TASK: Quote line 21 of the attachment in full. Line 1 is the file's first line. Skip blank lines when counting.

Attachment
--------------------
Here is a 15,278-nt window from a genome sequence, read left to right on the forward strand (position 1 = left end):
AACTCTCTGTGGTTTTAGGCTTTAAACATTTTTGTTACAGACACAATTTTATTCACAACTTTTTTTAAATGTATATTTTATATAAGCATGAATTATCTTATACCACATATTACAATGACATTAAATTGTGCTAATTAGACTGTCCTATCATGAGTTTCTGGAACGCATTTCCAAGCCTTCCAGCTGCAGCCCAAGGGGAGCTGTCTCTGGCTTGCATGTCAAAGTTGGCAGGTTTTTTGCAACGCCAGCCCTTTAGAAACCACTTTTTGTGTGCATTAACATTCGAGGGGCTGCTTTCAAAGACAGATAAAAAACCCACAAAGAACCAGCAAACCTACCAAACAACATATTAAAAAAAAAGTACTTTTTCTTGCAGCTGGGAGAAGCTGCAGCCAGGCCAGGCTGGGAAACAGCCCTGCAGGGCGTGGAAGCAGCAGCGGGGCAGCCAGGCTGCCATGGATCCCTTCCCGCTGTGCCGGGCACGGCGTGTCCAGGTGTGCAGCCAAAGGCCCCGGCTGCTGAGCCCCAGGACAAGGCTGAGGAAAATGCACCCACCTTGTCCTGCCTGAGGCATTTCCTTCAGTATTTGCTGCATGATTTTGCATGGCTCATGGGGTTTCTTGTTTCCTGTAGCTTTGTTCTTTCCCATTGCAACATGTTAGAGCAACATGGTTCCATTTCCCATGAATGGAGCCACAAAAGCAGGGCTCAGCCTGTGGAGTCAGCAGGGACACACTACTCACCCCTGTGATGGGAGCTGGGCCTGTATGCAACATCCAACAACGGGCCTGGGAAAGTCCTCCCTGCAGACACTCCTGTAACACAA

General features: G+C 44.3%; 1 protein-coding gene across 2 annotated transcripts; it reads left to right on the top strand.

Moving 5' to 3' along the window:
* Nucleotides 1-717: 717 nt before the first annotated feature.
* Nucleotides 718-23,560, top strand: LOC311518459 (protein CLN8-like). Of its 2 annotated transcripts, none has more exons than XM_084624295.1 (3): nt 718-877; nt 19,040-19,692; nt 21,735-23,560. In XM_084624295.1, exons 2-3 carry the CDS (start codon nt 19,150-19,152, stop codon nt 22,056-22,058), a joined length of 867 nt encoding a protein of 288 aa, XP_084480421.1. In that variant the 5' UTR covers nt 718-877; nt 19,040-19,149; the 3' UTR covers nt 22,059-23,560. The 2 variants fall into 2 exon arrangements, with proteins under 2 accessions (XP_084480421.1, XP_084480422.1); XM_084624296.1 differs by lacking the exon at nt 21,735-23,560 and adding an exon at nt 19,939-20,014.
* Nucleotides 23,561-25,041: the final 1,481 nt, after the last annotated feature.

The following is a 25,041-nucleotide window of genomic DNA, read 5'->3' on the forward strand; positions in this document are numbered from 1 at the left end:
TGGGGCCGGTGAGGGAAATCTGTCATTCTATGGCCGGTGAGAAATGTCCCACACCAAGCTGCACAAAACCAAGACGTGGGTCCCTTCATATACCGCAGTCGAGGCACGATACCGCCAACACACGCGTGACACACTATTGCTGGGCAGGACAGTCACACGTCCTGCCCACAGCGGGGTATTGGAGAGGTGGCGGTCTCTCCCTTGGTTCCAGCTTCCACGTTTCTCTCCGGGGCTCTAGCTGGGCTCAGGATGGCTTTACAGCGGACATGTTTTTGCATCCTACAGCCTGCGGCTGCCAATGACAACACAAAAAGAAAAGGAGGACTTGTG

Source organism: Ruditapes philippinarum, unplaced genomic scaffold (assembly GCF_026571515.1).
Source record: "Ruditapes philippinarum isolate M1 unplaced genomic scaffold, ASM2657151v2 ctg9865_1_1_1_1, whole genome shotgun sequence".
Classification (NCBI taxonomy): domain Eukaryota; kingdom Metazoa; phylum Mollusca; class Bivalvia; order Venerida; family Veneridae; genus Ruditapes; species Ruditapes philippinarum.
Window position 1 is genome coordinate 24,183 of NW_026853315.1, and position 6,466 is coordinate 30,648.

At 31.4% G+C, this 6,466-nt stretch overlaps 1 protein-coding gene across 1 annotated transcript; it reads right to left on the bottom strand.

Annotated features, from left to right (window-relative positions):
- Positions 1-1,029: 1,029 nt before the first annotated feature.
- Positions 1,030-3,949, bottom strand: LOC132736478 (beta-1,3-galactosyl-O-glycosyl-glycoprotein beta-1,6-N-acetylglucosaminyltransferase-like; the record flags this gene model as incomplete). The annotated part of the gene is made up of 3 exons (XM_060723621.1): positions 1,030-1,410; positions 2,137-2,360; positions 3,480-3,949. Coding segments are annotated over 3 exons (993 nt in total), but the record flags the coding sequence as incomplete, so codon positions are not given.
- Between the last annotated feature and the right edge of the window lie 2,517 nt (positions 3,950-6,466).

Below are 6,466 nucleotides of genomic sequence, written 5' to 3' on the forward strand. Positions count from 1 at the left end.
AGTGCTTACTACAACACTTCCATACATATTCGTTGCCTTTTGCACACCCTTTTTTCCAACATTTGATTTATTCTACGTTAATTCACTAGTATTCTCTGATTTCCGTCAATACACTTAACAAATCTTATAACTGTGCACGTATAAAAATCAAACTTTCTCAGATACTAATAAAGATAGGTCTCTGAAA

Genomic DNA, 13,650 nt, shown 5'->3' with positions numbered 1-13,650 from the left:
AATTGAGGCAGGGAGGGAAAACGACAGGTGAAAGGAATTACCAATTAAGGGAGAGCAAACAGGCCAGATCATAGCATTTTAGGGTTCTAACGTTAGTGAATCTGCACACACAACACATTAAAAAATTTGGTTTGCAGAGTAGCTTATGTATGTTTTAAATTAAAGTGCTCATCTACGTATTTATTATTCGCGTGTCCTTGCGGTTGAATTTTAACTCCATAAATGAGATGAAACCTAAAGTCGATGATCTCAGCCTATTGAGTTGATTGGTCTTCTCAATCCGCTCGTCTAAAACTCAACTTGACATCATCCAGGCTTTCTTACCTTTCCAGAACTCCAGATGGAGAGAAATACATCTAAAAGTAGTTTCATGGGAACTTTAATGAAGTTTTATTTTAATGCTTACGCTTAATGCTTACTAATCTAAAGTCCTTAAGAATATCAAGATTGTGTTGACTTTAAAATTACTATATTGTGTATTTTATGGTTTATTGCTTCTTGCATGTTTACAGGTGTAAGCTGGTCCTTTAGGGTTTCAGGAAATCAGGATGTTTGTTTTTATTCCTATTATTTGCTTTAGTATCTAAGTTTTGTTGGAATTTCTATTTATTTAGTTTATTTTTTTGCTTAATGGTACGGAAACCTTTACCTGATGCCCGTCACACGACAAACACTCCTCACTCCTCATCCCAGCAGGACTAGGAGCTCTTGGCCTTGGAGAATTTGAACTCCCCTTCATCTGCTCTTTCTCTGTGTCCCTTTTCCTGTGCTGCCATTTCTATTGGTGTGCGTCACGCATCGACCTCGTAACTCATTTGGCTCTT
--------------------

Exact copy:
Genomic DNA, 13,650 nt, shown 5'->3' with positions numbered 1-13,650 from the left: